Silicon isotopes in lunar rocks: Implications for the Moon's formation and the early history of the Earth

Armytage, R. M. G. and Georg, R. B. and Williams, H. M. and Halliday, A. N. (2012) Silicon isotopes in lunar rocks: Implications for the Moon's formation and the early history of the Earth. Geochimica Et Cosmochimica Acta, 77. pp. 504-514. ISSN 0016-7037 DOI

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Silicon isotopic data from a range of lunar samples are presented to assess the degree of heterogeneity of the lunar mantle and its similarity to bulk silicate Earth (BSE). Multi-collector inductively-coupled-plasma mass spectrometry (MC-ICPMS) was used to analyse 24 samples, including both high and low-Ti basalts, as well as Highland anorthosites and picritic glasses, covering all the Apollo sample return missions. No systematic δ30Si differences are found between any of the bulk sample lithologies (±2σSD) (δ30SiLow-Ti basalt = −0.29 ± 0.06, δ30SiHigh-Ti basalt = −0.32 ± 0.09, δ30Silunar glass = −0.29 ± 0.05 and δ30SiHighland rocks = −0.27 ± 0.10). The average of the lunar samples is δ30Si = −0.29 ± 0.08 (2σSD), which is identical to the composition of BSE, δ30Si = −0.29 ± 0.08 (2σSD), from Savage et al. (2010). The BSE Si isotope composition is thought to be the result of Si partitioning between metal and silicate, and consequent isotopic fractionation during core formation. The Moon-forming impactor would not be expected to share that composition, because it is thought to have been relatively small (∼0.1 Earth masses) like Mars and formed under relatively low temperatures and pressures that are insufficient for Si to partition into the core. Therefore, the identical lunar and BSE Si isotope data show that Si isotopes, like those of oxygen, must have homogenised in the aftermath of the Moon-forming impact, if smooth particle hydrodynamic simulations of the Giant Impact are correct in showing that most lunar material should have originated from the impactor rather than the Earth. The data presented here are in agreement with other isotope systems and experimental studies that indicate that the majority of core formation happened early and before the Giant Impact. It has been predicted (Pahlevan et al., 2011) that the Moon and the BSE should show a ∼0.14‰ offset in δ30Si for the Moon to have an Fe/(Fe + Mg) ratio twice that of BSE. The current resolution and sample population size of the Si data for the Moon and Earth would allow such an offset to be detected. The fact that is it not observed can put constraints on the element ratios and lunar budgets as modelled by Pahlevan et al. (2011); in particular, it constrains the Fe/(Fe + Mg) ratio of the Moon to be only 1–1.3 BSE.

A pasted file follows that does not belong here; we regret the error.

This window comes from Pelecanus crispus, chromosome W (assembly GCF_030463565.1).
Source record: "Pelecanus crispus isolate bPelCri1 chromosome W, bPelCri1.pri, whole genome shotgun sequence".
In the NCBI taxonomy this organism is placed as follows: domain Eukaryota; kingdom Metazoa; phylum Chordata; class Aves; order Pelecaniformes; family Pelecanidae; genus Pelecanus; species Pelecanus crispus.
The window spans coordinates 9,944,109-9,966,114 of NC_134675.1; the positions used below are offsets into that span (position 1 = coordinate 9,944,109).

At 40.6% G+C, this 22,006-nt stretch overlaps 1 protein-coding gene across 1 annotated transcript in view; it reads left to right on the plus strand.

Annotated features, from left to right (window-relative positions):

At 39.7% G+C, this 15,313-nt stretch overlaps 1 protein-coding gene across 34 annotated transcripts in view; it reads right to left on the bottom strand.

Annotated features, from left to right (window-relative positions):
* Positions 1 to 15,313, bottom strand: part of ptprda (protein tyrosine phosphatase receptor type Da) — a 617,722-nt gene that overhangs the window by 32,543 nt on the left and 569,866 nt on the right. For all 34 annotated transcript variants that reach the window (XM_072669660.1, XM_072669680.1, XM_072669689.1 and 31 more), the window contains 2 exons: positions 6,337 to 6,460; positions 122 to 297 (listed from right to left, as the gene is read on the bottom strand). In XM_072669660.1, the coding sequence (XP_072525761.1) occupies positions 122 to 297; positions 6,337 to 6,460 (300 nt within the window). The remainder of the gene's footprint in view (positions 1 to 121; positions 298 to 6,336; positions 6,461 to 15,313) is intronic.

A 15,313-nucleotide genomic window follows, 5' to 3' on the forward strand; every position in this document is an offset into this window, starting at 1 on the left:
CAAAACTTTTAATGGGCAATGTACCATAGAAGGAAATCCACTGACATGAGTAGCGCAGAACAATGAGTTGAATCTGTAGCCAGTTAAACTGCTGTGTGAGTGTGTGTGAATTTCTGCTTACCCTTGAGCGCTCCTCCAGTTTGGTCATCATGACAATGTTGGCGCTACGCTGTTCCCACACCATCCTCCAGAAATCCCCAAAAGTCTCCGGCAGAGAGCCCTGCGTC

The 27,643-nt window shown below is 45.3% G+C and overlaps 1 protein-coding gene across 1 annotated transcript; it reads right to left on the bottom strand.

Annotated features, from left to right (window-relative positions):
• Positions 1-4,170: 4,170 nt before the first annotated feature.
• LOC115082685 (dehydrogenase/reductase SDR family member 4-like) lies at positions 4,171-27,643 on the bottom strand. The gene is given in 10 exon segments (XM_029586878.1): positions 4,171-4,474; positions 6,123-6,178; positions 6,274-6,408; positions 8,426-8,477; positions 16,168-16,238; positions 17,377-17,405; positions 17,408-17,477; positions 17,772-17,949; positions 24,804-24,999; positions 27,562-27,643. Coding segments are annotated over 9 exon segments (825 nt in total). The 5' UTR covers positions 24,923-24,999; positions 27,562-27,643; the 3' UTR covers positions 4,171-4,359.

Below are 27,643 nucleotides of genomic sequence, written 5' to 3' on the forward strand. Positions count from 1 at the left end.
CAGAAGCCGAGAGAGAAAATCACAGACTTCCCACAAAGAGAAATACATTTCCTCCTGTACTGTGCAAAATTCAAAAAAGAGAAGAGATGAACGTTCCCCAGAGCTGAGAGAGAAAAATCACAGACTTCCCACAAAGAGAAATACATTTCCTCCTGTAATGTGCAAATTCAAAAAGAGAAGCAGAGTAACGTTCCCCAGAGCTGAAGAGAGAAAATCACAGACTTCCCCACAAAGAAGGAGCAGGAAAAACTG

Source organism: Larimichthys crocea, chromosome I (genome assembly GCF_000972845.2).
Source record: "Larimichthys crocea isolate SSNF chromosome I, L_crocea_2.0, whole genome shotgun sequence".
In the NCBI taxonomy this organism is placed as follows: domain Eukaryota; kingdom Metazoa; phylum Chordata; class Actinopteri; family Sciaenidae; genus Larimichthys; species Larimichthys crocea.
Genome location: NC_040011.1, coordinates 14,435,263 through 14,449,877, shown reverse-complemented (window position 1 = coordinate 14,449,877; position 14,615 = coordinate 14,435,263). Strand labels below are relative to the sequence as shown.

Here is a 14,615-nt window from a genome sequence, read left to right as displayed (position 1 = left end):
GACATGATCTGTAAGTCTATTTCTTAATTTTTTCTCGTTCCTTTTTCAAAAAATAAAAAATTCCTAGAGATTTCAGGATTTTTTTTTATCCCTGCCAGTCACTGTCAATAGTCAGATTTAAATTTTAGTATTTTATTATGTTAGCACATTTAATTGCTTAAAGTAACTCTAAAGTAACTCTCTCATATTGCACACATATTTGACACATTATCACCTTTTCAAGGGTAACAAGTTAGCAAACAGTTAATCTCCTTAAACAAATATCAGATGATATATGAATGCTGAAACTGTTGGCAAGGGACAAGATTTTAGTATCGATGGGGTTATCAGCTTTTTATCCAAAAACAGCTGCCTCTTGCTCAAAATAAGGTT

Item Type: Article
Uncontrolled Keywords: NILAREP
Subjects: 05 - Petrology - Igneous, Metamorphic and Volcanic Studies
Divisions: 05 - Petrology - Igneous, Metamorphic and Volcanic Studies
Journal or Publication Title: Geochimica Et Cosmochimica Acta
Volume: 77
Page Range: pp. 504-514
Identification Number:
Depositing User: Sarah Humbert
Date Deposited: 20 Jul 2016 21:34
Last Modified: 20 Jul 2016 21:34

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